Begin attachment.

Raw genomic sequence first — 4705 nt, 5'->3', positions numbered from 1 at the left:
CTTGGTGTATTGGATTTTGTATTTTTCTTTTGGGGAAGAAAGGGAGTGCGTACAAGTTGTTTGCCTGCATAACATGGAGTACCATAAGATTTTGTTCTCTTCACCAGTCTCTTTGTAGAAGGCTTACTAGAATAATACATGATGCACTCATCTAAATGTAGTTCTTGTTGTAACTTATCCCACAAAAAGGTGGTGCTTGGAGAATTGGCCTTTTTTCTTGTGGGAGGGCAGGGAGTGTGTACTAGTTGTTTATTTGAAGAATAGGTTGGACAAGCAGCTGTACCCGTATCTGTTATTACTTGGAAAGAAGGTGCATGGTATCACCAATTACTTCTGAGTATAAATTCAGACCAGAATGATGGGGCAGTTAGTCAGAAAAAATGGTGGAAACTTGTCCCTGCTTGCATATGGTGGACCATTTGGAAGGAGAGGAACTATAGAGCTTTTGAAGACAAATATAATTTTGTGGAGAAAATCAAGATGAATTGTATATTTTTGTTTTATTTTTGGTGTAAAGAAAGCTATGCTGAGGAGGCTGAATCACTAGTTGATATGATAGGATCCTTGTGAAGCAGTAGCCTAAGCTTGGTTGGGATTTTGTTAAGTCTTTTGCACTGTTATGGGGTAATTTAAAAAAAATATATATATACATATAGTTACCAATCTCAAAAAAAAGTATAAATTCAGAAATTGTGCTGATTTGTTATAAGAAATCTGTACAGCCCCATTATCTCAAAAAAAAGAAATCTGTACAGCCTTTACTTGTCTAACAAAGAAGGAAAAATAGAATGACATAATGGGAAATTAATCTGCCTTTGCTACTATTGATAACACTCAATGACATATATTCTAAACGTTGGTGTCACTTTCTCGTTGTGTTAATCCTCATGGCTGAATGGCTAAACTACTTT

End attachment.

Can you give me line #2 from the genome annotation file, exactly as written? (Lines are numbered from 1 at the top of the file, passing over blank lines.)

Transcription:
CTTGGTGTATTGGATTTTGTATTTTTCTTTTGGGGAAGAAAGGGAGTGCGTACAAGTTGTTTGCCTGCATAACATGGAGTACCATAAGATTTTGTTCTCTTCACCAGTCTCTTTGTAGAAGGCTTACTAGAATAATACATGATGCACTCATCTAAATGTAGTTCTTGTTGTAACTTATCCCACAAAAAGGTGGTGCTTGGAGAATTGGCCTTTTTTCTTGTGGGAGGGCAGGGAGTGTGTACTAGTTGTTTATTTGAAGAATAGGTTGGACAAGCAGCTGTACCCGTATCTGTTATTACTTGGAAAGAAGGTGCATGGTATCACCAATTACTTCTGAGTATAAATTCAGACCAGAATGATGGGGCAGTTAGTCAGAAAAAATGGTGGAAACTTGTCCCTGCTTGCATATGGTGGACCATTTGGAAGGAGAGGAACTATAGAGCTTTTGAAGACAAATATAATTTTGTGGAGAAAATCAAGATGAATTGTATATTTTTGTTTTATTTTTGGTGTAAAGAAAGCTATGCTGAGGAGGCTGAATCACTAGTTGATATGATAGGATCCTTGTGAAGCAGTAGCCTAAGCTTGGTTGGGATTTTGTTAAGTCTTTTGCACTGTTATGGGGTAATTTAAAAAAAATATATATATACATATAGTTACCAATCTCAAAAAAAAGTATAAATTCAGAAATTGTGCTGATTTGTTATAAGAAATCTGTACAGCCCCATTATCTCAAAAAAAAGAAATCTGTACAGCCTTTACTTGTCTAACAAAGAAGGAAAAATAGAATGACATAATGGGAAATTAATCTGCCTTTGCTACTATTGATAACACTCAATGACATATATTCTAAACGTTGGTGTCACTTTCTCGTTGTGTTAATCCTCATGGCTGAATGGCTAAACTACTTT